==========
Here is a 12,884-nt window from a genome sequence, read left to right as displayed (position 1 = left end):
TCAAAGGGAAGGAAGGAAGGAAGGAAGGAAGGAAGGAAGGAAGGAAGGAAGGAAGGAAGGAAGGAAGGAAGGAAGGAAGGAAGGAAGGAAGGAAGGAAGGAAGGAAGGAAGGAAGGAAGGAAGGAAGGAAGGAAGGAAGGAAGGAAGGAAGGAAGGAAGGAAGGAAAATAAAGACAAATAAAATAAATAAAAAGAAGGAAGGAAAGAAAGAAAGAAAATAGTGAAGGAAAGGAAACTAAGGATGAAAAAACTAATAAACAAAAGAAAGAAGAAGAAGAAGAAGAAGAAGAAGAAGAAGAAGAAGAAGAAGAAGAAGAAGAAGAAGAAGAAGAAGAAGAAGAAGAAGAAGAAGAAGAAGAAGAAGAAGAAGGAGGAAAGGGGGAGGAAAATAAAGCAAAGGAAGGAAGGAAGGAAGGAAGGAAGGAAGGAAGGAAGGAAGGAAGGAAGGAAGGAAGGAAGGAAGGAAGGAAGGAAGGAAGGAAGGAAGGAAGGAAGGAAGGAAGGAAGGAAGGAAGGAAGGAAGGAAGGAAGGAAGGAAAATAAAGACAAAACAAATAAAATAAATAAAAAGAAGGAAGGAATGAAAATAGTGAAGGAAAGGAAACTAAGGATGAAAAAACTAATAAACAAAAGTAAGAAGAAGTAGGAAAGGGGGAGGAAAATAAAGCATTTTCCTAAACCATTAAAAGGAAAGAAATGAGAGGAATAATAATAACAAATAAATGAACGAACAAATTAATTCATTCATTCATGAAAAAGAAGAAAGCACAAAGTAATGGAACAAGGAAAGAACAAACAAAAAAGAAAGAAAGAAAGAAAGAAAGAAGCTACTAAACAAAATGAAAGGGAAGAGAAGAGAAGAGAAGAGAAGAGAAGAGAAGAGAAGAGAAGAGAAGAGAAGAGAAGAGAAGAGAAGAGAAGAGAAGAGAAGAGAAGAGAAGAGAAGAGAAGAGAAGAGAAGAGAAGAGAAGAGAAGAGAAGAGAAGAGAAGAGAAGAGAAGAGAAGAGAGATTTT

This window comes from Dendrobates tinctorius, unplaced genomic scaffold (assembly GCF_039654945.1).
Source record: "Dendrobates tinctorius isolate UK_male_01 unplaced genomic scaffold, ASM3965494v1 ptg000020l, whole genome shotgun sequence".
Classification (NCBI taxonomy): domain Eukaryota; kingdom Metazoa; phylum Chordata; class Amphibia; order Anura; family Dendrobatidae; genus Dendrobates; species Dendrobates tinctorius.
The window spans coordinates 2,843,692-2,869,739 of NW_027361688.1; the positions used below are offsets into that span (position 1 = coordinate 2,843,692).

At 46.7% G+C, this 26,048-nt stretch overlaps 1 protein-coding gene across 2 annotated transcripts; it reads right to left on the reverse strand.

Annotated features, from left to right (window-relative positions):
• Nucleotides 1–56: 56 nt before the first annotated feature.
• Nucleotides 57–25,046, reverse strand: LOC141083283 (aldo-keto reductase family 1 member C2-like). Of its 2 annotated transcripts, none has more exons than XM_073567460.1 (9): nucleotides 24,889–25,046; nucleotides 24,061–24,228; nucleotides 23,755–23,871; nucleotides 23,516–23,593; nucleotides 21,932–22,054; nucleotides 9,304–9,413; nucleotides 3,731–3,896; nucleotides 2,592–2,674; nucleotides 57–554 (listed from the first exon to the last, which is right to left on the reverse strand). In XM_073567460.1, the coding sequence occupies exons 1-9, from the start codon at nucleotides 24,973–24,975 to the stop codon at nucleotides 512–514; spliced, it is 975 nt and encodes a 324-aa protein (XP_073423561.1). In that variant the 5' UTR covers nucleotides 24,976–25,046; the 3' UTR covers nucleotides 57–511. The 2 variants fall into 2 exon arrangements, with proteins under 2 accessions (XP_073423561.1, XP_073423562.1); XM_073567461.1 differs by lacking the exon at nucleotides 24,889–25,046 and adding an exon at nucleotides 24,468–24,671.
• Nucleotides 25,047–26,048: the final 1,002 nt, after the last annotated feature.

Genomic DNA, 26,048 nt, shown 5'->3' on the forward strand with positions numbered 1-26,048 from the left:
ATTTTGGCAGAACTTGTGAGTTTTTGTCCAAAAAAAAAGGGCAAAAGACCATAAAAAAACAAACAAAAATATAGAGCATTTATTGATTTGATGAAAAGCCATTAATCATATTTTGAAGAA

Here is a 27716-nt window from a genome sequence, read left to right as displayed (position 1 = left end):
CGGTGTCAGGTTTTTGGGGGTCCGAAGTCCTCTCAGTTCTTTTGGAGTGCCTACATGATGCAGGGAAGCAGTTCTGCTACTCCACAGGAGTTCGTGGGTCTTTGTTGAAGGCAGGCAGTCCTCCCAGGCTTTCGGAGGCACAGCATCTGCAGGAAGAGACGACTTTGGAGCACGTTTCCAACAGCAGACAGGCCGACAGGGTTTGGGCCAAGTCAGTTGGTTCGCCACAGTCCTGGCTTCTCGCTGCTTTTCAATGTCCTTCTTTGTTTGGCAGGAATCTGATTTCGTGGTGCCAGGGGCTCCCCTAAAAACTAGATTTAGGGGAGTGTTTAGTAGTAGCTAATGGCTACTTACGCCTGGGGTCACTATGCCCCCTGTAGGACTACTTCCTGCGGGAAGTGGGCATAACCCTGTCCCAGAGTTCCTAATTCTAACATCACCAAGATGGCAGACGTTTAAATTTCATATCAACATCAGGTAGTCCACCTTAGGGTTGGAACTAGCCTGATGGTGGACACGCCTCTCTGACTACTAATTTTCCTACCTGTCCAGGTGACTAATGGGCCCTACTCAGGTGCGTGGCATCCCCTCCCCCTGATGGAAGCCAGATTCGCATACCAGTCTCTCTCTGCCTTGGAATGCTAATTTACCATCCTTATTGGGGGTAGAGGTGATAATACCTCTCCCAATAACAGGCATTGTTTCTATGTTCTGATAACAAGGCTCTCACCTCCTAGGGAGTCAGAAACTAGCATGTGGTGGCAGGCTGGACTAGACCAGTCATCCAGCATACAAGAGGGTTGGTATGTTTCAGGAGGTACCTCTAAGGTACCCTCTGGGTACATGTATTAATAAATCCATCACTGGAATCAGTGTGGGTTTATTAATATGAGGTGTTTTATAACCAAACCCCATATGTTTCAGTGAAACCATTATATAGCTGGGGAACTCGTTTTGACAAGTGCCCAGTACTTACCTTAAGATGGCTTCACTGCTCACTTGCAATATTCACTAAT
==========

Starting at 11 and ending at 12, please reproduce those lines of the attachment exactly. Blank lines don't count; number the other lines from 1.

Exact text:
• Nucleotides 25,047–26,048: the final 1,002 nt, after the last annotated feature.

Genomic DNA, 26,048 nt, shown 5'->3' on the forward strand with positions numbered 1-26,048 from the left: